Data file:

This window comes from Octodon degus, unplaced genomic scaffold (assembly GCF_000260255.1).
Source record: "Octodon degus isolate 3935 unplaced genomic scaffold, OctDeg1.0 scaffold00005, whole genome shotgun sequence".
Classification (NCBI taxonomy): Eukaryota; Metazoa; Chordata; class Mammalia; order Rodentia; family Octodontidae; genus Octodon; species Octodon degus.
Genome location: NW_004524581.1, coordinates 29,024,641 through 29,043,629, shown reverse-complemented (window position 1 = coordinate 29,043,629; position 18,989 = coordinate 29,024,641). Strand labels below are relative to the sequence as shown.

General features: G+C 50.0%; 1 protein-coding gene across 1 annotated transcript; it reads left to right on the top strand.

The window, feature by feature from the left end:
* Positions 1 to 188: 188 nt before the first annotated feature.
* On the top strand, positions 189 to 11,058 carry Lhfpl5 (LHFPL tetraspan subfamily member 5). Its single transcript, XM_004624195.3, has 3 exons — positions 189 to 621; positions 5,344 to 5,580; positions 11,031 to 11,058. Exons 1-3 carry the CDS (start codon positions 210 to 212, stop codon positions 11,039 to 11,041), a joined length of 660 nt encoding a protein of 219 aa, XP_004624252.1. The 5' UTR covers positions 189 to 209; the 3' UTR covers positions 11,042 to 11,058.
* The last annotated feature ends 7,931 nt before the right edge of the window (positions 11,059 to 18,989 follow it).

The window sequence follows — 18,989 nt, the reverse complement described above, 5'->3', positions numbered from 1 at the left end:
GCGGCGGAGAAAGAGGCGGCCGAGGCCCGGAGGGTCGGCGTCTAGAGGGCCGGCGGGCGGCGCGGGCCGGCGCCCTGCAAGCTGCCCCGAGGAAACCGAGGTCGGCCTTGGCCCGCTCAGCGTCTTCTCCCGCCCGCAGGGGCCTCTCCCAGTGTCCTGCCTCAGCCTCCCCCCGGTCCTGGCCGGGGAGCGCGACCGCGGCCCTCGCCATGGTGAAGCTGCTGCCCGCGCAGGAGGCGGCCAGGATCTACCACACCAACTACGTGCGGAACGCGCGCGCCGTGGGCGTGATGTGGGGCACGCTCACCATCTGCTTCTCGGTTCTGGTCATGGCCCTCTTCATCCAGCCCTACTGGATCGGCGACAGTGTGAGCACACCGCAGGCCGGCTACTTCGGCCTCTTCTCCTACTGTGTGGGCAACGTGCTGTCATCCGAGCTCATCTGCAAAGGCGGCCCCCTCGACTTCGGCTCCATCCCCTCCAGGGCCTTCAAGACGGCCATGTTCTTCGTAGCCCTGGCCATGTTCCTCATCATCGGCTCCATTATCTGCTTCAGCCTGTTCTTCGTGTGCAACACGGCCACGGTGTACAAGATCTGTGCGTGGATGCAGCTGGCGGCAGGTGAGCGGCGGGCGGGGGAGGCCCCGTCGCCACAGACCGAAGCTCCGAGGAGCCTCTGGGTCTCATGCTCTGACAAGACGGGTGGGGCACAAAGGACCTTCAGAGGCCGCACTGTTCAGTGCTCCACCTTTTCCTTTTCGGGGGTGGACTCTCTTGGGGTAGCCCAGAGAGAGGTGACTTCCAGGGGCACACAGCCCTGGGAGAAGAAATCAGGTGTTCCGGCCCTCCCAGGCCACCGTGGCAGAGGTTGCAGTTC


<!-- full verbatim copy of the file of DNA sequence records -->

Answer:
This window comes from Octodon degus, unplaced genomic scaffold (assembly GCF_000260255.1).
Source record: "Octodon degus isolate 3935 unplaced genomic scaffold, OctDeg1.0 scaffold00005, whole genome shotgun sequence".
Classification (NCBI taxonomy): Eukaryota; Metazoa; Chordata; class Mammalia; order Rodentia; family Octodontidae; genus Octodon; species Octodon degus.
Genome location: NW_004524581.1, coordinates 29,024,641 through 29,043,629, shown reverse-complemented (window position 1 = coordinate 29,043,629; position 18,989 = coordinate 29,024,641). Strand labels below are relative to the sequence as shown.

General features: G+C 50.0%; 1 protein-coding gene across 1 annotated transcript; it reads left to right on the top strand.

The window, feature by feature from the left end:
* Positions 1 to 188: 188 nt before the first annotated feature.
* On the top strand, positions 189 to 11,058 carry Lhfpl5 (LHFPL tetraspan subfamily member 5). Its single transcript, XM_004624195.3, has 3 exons — positions 189 to 621; positions 5,344 to 5,580; positions 11,031 to 11,058. Exons 1-3 carry the CDS (start codon positions 210 to 212, stop codon positions 11,039 to 11,041), a joined length of 660 nt encoding a protein of 219 aa, XP_004624252.1. The 5' UTR covers positions 189 to 209; the 3' UTR covers positions 11,042 to 11,058.
* The last annotated feature ends 7,931 nt before the right edge of the window (positions 11,059 to 18,989 follow it).

The window sequence follows — 18,989 nt, the reverse complement described above, 5'->3', positions numbered from 1 at the left end:
GCGGCGGAGAAAGAGGCGGCCGAGGCCCGGAGGGTCGGCGTCTAGAGGGCCGGCGGGCGGCGCGGGCCGGCGCCCTGCAAGCTGCCCCGAGGAAACCGAGGTCGGCCTTGGCCCGCTCAGCGTCTTCTCCCGCCCGCAGGGGCCTCTCCCAGTGTCCTGCCTCAGCCTCCCCCCGGTCCTGGCCGGGGAGCGCGACCGCGGCCCTCGCCATGGTGAAGCTGCTGCCCGCGCAGGAGGCGGCCAGGATCTACCACACCAACTACGTGCGGAACGCGCGCGCCGTGGGCGTGATGTGGGGCACGCTCACCATCTGCTTCTCGGTTCTGGTCATGGCCCTCTTCATCCAGCCCTACTGGATCGGCGACAGTGTGAGCACACCGCAGGCCGGCTACTTCGGCCTCTTCTCCTACTGTGTGGGCAACGTGCTGTCATCCGAGCTCATCTGCAAAGGCGGCCCCCTCGACTTCGGCTCCATCCCCTCCAGGGCCTTCAAGACGGCCATGTTCTTCGTAGCCCTGGCCATGTTCCTCATCATCGGCTCCATTATCTGCTTCAGCCTGTTCTTCGTGTGCAACACGGCCACGGTGTACAAGATCTGTGCGTGGATGCAGCTGGCGGCAGGTGAGCGGCGGGCGGGGGAGGCCCCGTCGCCACAGACCGAAGCTCCGAGGAGCCTCTGGGTCTCATGCTCTGACAAGACGGGTGGGGCACAAAGGACCTTCAGAGGCCGCACTGTTCAGTGCTCCACCTTTTCCTTTTCGGGGGTGGACTCTCTTGGGGTAGCCCAGAGAGAGGTGACTTCCAGGGGCACACAGCCCTGGGAGAAGAAATCAGGTGTTCCGGCCCTCCCAGGCCACCGTGGCAGAGGTTGCAGTTC